The Cal Poly volleyball team will make its second-straight NCAA Tournament appearance as the field’s 16th-seeded program on Friday evening against Xavier. The tournament selection committee drew the Big West Conference champions into the Ohio University Regional with Cal Poly opening postseason play against Xavier, a program the Mustangs fell to earlier this season.
“We’re a little disappointed that we’re not hosting, but I think we’ll do well regardless,” junior middle blocker Jaclyn Houston said.
Although the team will not be playing at home, the Mustangs are hungry for a win.
“We’re ready to get revenge (against Xavier) in Ohio. We’ve lost to them once before, but I think we’ll do much better this time,” senior libero Kristen Jackson said. Although content with the seed Cal Poly was given, the Jackson was disappointed that her team will have to travel such a long way for the tournament.
Senior setter Chelsea Hayes seemed optimistic about Friday following the announcement of the host sites, though she said, “It’s going to be a long trip to Ohio.”
“Yesterday we had our best practice of the whole season. We really pushed ourselves out on the court and everyone was pumped to be out there. I’d say we’re at our peak in the season, which will be good going up against Xavier,” she said.
The team has much to be proud of going into the tournament. Junior opposite Kylie Atherstone was honored with her second-consecutive Player of the Year honor on Nov. 20. Also, a program-record six Mustangs earned All-Big West praise and Jon Stevenson was voted by conference peers to his second-straight Big West Coach of the Year honor.
Joining Atherstone on the All-Big West first team was Hayes, Jackson, Houston and junior outside hitter Ali Waller. Also honored by the conference was Mustang middle blocker Dominique Olowolafe, who earned a spot on the all-freshman team.
“I could not be more proud of our Big West championship squad and the incredible feats that they have been able to accomplish during the past few months,” Stevenson said. “The individual awards received by our players must be viewed as a testimony to a great team effort.”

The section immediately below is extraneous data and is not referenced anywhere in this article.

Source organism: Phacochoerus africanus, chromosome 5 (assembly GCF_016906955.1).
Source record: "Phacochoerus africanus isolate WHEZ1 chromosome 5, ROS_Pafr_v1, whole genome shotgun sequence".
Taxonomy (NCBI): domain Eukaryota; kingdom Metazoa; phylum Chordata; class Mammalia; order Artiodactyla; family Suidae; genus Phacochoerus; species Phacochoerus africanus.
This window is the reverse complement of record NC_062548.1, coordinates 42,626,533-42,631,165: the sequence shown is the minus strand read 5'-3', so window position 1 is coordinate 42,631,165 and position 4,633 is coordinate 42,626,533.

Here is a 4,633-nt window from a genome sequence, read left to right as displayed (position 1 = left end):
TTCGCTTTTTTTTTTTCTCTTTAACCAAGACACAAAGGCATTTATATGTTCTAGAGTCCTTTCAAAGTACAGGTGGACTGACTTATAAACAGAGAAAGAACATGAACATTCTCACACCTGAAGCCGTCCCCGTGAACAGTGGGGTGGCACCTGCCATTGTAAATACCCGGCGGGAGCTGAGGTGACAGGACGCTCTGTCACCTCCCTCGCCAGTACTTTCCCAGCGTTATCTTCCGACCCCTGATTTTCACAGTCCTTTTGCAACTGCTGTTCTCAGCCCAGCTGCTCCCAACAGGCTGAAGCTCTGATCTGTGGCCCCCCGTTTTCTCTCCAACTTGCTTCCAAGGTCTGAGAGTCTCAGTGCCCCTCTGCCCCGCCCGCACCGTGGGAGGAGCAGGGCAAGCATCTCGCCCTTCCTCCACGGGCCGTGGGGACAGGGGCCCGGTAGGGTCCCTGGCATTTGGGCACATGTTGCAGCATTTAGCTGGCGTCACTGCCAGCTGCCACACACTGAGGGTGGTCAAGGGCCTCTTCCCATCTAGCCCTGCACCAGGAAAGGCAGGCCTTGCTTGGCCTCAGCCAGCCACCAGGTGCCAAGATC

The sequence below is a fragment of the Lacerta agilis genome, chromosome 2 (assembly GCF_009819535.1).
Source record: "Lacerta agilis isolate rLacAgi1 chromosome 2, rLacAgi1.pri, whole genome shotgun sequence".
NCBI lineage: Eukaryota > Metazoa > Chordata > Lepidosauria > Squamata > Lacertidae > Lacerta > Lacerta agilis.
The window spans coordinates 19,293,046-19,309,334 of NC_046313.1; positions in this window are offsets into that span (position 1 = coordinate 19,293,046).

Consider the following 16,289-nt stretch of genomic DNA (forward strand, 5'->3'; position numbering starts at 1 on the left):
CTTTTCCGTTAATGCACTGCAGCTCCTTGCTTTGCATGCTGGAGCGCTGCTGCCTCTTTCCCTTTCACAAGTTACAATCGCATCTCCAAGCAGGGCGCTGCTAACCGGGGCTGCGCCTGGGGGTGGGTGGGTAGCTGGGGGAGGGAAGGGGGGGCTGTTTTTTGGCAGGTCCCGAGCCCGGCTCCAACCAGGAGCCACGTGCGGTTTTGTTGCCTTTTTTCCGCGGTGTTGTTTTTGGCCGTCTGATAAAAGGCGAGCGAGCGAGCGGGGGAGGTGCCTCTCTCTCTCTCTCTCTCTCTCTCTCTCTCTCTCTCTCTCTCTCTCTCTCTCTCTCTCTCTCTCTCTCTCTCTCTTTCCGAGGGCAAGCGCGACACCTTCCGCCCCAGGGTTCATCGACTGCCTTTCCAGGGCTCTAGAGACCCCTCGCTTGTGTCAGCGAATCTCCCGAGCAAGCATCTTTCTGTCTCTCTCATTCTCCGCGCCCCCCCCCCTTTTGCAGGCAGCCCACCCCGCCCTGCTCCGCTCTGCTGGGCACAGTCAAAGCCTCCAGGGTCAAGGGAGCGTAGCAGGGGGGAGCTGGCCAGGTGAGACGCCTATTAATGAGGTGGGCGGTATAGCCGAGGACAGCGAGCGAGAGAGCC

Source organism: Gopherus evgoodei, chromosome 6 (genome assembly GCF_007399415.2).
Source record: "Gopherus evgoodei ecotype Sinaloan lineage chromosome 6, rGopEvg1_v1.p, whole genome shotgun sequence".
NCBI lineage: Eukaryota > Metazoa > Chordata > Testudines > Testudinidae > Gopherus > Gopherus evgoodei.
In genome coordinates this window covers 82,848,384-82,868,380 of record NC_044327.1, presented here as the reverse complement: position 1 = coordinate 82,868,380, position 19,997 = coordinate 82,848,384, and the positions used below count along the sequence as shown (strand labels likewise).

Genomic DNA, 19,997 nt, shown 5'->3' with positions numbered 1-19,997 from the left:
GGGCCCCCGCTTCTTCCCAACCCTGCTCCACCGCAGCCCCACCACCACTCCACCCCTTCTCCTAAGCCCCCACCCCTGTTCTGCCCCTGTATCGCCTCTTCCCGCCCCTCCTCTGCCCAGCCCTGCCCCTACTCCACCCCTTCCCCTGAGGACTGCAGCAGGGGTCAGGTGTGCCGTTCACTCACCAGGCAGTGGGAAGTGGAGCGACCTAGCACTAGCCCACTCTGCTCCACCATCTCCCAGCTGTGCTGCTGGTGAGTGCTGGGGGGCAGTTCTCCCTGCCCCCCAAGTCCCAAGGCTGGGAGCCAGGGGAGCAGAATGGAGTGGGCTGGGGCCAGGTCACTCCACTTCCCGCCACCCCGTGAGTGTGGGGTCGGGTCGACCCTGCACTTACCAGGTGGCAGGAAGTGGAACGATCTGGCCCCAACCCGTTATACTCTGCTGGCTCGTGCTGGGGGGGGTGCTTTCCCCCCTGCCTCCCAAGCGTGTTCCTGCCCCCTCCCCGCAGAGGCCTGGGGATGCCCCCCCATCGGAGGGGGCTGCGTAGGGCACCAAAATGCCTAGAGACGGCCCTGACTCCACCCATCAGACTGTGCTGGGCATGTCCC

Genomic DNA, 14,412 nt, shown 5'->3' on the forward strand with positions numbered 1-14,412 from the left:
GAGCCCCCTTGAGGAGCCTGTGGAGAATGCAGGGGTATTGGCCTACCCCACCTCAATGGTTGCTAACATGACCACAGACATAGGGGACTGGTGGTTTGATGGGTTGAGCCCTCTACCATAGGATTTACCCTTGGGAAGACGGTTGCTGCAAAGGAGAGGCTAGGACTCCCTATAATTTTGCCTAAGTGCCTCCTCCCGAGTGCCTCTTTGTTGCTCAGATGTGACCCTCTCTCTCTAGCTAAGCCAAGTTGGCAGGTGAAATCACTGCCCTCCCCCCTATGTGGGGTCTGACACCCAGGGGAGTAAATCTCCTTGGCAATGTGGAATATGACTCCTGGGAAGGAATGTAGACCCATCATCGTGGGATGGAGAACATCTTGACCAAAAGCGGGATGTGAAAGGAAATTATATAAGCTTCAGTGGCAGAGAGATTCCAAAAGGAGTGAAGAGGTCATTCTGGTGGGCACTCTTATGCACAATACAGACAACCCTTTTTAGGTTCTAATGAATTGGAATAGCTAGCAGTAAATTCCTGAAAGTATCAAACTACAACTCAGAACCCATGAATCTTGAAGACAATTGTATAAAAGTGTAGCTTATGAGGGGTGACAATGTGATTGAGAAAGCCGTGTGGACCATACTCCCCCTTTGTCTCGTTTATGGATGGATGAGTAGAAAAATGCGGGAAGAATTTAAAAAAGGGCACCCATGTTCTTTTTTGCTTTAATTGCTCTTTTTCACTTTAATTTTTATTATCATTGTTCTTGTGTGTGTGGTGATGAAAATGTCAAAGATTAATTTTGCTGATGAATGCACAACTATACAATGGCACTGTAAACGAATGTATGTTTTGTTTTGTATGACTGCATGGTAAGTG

Atherstone led all conference players in kills per game (4.75) and total kills (494) and placed second in both aces per game (0.48) and total aces (50).
The junior sensation smashed a conference record this season by winning six Big West Player of the Week awards and recorded a career-high 32 kills in the Mustangs’ 3-1 victory against UC Santa Barbara Nov. 8 and 30 kills in a five-set Oct. 20 win at second-place Long Beach State – a triumph that ultimately provided Cal Poly with its Big West title.
Atherstone, whose current 4.75 kills-per-game pace is the second-highest single-season figure in program history, has posted nine matches of 20-plus kills, 18 of 15-plus and reached double digits in 24 of Cal Poly’s 28 contests.
A three-time All-Big West first team selection, Atherstone is the first athlete to repeat as conference Player of the Year since Long Beach State’s Cheryl Weaver (2000-01). With her senior year remaining, Atherstone has a chance to become the first three-time Player of the Year selection since Long Beach State standout and U.S. Olympian Misty May (1996-98).